One nitpick: the 13.3% bracket only applies to taxable income of >$1M/year. The marginal rate that actually applies to most of the numbers being thrown around is 9.3%, which corresponds to the 51-263K bracket if filing a single return (103-526K if married filing jointly or HOH) - plus you can deduct these taxes on your federal return, to boot.


If you move to CA, you need to pay state tax on your entire earnings, not just your raise. 13.3% of 140k is more than 18k, which is certainly significant.

You're totally correct and I am wrong :)

I believe you can deduct state from federal tax, which would save ~2.5% in marginal tax. In addition, social security phases out at ~120k so that's another 7.5% savings. So the difference is almost a wash if I understand correctly?

Don't forget about AMT. That usually throws a wrench in things.


Correct. Specifically, it disallows deduction of state/local taxes from your federal taxable income.

Wait -- is the assertion here that California state tax rates aren't marginal? Because I don't think that's true.

The difference is that WA doesn't have state income tax.

CA taxes are marginal. My math was overly simplistic, because I only wanted to illustrate that you needed to pay CA taxes on your full salary.

Ha, getting taxes wrong isn't stupid. It's a sign that taxes are complicated. :)

Taxes can be complicated but tax brackets aren't a complicated concept. Especially for programmers. Not understanding and planning around taxes is extremely unwise and inefficient. If you understand taxes and finances you can cut another 10-20 years off your working life.

You should write a primer. A lot of programmers get into the game pretty young and figure they'll deal with all of the financial planning stuff when they're older.

For clarity, I wrote up my thoughts here [0]. The issue I pointed out applies to Federal as well as State taxes. By my calculations, it looks like it's clearly not worth it to move to the Bay Area.

[0] http://blog.harterrt.com/is-moving-to-the-bay-area-worth-it....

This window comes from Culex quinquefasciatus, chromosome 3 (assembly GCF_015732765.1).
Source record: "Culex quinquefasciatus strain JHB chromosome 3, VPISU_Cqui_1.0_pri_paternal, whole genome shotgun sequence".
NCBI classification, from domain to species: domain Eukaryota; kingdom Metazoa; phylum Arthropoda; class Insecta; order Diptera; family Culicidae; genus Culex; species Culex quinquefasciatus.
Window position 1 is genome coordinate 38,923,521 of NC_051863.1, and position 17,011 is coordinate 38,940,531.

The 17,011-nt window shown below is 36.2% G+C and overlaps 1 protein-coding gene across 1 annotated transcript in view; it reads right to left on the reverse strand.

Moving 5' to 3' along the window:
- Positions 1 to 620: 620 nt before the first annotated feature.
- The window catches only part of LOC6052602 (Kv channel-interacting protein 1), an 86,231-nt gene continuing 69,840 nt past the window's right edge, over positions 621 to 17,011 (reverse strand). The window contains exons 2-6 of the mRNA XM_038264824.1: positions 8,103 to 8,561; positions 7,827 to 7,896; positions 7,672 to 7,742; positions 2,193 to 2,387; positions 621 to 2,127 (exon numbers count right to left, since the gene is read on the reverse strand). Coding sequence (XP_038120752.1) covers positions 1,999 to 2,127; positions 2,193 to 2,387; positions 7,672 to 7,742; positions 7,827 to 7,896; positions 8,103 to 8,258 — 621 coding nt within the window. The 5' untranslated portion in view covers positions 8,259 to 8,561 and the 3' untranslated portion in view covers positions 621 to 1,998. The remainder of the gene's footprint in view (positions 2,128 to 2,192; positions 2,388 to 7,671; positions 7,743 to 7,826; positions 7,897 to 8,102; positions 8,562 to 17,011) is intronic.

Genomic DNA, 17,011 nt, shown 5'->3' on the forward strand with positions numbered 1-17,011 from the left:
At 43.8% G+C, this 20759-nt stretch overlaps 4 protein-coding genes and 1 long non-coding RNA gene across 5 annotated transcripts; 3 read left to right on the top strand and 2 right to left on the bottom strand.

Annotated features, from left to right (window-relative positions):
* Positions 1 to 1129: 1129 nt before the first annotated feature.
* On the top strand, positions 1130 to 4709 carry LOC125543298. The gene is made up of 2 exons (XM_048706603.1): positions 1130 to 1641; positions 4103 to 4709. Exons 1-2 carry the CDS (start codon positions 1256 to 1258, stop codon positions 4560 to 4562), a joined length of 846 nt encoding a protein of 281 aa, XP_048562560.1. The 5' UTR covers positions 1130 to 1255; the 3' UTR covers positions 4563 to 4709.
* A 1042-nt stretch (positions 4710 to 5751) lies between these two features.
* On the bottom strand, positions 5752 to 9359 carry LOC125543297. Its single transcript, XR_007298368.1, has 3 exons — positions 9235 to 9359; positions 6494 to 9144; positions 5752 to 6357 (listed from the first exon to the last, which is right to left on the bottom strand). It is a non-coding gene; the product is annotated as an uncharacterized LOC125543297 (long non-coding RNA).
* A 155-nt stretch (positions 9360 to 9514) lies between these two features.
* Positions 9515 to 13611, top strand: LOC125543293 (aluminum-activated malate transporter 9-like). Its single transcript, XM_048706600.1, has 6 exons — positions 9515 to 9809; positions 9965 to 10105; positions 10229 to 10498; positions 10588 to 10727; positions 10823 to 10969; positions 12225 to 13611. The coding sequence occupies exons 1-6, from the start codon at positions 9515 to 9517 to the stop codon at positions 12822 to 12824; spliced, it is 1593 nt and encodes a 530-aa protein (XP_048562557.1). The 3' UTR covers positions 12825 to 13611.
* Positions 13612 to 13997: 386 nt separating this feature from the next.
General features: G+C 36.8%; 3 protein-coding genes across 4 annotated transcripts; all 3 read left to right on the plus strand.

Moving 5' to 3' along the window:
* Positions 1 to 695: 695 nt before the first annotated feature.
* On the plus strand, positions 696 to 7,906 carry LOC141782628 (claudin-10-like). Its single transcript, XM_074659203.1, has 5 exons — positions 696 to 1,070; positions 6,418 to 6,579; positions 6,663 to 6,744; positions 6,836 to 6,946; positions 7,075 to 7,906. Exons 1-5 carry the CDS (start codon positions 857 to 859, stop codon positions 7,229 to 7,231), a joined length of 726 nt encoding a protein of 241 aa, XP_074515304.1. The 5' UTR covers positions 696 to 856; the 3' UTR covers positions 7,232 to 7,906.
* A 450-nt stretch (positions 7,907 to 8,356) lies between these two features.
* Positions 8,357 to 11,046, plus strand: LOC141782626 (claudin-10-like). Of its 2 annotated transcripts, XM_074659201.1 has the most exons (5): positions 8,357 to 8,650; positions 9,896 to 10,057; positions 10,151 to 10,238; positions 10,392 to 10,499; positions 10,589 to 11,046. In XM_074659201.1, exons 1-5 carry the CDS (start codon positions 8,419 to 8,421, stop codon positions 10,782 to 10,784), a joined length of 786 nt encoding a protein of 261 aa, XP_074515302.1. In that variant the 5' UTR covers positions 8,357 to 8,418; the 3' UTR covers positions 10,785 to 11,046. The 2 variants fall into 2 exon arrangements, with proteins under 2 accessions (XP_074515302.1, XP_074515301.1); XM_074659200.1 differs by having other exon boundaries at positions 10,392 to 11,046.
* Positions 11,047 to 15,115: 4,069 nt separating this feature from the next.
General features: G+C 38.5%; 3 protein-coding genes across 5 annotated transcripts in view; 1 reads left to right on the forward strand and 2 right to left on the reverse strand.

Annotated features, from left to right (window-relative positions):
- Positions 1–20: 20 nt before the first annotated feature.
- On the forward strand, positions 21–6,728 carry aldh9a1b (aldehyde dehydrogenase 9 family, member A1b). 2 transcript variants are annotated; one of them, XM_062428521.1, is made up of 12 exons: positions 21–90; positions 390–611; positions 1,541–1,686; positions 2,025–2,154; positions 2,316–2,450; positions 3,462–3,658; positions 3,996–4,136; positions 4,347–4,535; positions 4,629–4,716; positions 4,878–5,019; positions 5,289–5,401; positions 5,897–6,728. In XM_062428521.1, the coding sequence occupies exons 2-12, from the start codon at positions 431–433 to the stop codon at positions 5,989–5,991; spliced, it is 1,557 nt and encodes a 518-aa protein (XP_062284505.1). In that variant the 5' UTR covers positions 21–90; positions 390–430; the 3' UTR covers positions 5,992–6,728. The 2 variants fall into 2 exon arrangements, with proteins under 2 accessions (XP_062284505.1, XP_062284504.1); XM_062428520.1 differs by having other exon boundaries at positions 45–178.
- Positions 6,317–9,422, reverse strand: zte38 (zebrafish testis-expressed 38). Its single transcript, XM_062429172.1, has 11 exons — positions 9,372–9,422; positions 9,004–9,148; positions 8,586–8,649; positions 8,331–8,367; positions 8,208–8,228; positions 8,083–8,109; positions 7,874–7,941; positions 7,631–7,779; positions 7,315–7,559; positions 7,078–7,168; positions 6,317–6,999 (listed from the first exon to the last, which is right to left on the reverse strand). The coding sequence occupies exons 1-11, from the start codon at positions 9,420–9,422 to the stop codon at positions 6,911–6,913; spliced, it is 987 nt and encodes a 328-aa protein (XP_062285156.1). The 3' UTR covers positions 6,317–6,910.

Downsizing is a plus, not something to be baked into estimates. If down sizing to having roommates in the Bay Area, then the only fair comparison is the same roommate situation elsewhere.

The idea is to normalize salaries by cost of living. If you have more specific information for each area (you have actual offers), then you can use that. However, using a lower rent for the Bay Area, for example, because you'll have roommate, may set you up to take an equivalently lower salary.

For example, if you're going from $100k/$2000 location to $100k/$3000 (salary / rent), but you set it back to $2000 because that's your rent with roommates, you've foolishly/ignorantly accepted a lower equivalent salary.

How would a renter effectively downsize if the entire market is increasing? Is this the typical reaction from those who can afford it?

A renter can get get roommates or landlords can subdivide properties further. Renters may also consider increasing their commute time.

2bdrm to 1brm, 1bdrm to studio, studio to van.

van to nap-pod

Compromise on neighbourhood. If you're in SF instead of living in the nice areas, go to Tenderloin, Hunter's Point, etc. You can find great deals in those areas.

Best is to move there in an RV :)

Where do you imagine you're going to park it? It's 2 hour parking in resdidential areas unless you have a resident permit (not that there'd be any available), no overnight parking in commercial areas.

A paid parking space will run you the price of a 1-bedroom in a sane region.

Then use an autonomous RV. As long as it keeps moving around, you don't have to pay for parking :)

Some Walmart stores allow RV parking -- not sure if there is a limit, or what the quality-of-life is like.

Mountain View's Walmart does not, according to this: http://www.walmartlocator.com/no-park-walmarts-in-california...

i don't know the Bay area, but can you maybe get a job at a company that has some parking spaces?

People have lived in an RV in Google's parking lot. Being on the campus all the time, they could save almost all of their salary.